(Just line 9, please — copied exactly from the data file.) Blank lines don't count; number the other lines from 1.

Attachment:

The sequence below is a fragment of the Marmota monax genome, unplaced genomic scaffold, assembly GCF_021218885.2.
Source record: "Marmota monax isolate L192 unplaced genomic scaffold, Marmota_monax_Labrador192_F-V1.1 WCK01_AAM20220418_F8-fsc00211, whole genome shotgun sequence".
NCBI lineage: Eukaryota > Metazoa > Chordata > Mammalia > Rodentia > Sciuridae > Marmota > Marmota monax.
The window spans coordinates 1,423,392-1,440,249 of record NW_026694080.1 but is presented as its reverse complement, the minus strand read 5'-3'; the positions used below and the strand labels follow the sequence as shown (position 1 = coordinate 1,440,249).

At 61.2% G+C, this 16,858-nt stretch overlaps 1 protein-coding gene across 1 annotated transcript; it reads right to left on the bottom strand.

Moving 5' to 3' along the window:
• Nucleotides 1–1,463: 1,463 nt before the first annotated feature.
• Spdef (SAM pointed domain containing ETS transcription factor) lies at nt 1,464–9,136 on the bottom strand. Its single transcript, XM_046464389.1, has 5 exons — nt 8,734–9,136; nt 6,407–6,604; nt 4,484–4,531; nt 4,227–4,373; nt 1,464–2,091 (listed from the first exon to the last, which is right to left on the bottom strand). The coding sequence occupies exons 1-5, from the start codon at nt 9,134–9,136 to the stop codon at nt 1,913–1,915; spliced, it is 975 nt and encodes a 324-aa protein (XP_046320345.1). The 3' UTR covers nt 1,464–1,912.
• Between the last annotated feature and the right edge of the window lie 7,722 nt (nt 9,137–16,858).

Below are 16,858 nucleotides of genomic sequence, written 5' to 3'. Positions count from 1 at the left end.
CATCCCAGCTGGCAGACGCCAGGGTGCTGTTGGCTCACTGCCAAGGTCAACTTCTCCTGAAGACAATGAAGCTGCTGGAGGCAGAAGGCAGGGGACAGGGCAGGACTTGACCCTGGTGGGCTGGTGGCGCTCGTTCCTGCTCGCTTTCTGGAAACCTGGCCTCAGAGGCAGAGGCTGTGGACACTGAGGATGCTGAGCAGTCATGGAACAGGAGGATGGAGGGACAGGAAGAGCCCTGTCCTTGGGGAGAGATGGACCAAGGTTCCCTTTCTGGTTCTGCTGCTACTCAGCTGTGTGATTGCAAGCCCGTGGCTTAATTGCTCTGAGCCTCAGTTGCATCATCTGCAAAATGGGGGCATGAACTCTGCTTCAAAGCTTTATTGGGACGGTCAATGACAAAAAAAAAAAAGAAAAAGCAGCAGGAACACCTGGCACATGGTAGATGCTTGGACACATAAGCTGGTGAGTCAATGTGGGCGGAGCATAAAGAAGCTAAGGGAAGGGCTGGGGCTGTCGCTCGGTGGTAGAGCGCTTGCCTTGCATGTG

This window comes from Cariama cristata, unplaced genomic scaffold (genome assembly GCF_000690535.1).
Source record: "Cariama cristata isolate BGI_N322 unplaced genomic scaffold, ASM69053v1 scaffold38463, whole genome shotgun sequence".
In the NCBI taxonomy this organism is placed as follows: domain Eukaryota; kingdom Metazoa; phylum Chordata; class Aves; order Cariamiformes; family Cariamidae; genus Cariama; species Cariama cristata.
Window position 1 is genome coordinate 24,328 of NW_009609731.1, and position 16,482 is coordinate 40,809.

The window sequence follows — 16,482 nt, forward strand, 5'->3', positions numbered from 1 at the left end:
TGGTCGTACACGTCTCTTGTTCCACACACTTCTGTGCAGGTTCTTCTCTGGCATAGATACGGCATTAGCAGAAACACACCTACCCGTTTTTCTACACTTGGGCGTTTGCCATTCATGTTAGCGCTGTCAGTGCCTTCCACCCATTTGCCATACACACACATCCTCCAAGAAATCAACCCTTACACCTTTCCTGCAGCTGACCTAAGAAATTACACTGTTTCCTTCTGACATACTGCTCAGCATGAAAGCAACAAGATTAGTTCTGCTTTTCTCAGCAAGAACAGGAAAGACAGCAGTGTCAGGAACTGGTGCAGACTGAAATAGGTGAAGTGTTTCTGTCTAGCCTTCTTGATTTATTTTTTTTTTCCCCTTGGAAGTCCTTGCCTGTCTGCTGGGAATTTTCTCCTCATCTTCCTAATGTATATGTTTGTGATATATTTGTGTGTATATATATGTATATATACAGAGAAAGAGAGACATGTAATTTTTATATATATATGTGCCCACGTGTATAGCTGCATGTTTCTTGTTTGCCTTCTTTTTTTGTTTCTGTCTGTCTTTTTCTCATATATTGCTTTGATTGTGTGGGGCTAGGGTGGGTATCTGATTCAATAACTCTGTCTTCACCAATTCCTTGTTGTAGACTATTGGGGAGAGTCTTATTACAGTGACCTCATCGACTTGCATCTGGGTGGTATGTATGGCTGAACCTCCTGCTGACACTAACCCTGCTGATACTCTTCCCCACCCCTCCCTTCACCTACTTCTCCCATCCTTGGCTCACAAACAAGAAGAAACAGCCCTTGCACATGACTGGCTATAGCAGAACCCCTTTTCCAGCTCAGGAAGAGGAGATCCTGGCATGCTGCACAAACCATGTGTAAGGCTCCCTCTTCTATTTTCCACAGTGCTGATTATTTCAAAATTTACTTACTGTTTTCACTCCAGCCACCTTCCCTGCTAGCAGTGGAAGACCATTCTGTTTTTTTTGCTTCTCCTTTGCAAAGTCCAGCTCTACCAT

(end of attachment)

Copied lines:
• Between the last annotated feature and the right edge of the window lie 7,722 nt (nt 9,137–16,858).